The story of Zul’Gurub and the return of Hakkar, the real Blood God
G’huun is a johnny-come-lately. World of Warcraft had a Blood God going all the way back to vanilla, when the terrible Hakkar — whose rebirth was the focus of the Sunken Temple — made his debut as the challenging raid boss of the Zul’Gurub 20-player raid in Stranglethorn Vale.
What we know of Hakkar is very limited. We know that he is considered a Loa — even the Zandalari, who despise him, accept that he is one of that group, a spirit of corruption and death. Known as the Soulflayer, Hakkar was once summoned millennia ago, but his summoning was interrupted and he did not manage to enter this world, instead merely causing an outbreak of a Corrupted Blood plague that ravaged the nation. Thousands died, and the eternal hostility of the Zandalar was earned by the Soulflayer, but it wasn’t enough to stop him. Why? Because the Zanadlar are no longer the only game in town for Trolls and one people, the Gurubashi, were willing to make a deal with the Soulflayer.
But why would anyone work with this force of corruption, whose blood can drive Dragons into servants of the Nightmare? How is Hakkar connected to the Emerald Nightmare, that his blood should turn an Emerald Dragon as mighty as Eranikus into a servant of that force of corruption, which we now know to have been N’Zoth the whole time? Why did we adventurers make common cause with the Zandalar and raid Zul’Gurub?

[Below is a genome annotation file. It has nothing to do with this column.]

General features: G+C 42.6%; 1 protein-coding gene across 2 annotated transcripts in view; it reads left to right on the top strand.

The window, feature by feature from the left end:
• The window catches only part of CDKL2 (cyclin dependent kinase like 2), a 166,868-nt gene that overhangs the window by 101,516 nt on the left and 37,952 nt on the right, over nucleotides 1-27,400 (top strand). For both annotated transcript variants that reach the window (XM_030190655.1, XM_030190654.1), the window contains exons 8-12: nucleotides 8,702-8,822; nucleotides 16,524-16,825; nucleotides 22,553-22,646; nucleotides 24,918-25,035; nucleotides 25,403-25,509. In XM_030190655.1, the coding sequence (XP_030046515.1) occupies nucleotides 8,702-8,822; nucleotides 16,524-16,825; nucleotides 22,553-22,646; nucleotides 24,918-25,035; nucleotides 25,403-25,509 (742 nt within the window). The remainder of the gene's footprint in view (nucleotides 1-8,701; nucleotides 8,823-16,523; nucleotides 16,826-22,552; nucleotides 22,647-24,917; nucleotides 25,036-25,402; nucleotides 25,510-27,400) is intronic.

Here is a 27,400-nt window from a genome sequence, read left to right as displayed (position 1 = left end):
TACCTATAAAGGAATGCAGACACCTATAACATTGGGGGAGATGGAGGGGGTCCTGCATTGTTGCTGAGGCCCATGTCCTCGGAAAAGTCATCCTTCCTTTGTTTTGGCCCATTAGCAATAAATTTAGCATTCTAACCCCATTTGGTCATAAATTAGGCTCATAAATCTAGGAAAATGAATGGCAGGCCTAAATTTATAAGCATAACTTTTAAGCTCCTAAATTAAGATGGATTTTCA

As is often the case, it was the very success of the Gurubashi Trolls that led to their fallen state.
The Troll-Aqir war and the rise of the Gurubashi
The Zandalari Trolls were in charge of Troll society as a whole before the coming of the Aqir. Really, the return of the Aqir, who had served the Old Gods before the Titans came — their return was due to a Troll who fell victim to the cursed whispers of the C’Thraxxi lord Kith’ix. The war that followed saw Troll tribes, such as the Drakkari, the Amani, and the Gurubashi, break away from Zandalar control and establish vast empires to the north and south of ancient Kalimdor. This was by design — the Zandalari encouraged tribes that had rebelled against their authority in the past to head to areas the Aqir held and claim the territory they held, extending Troll dominion across Azeroth and dealing with the Aqir in the process.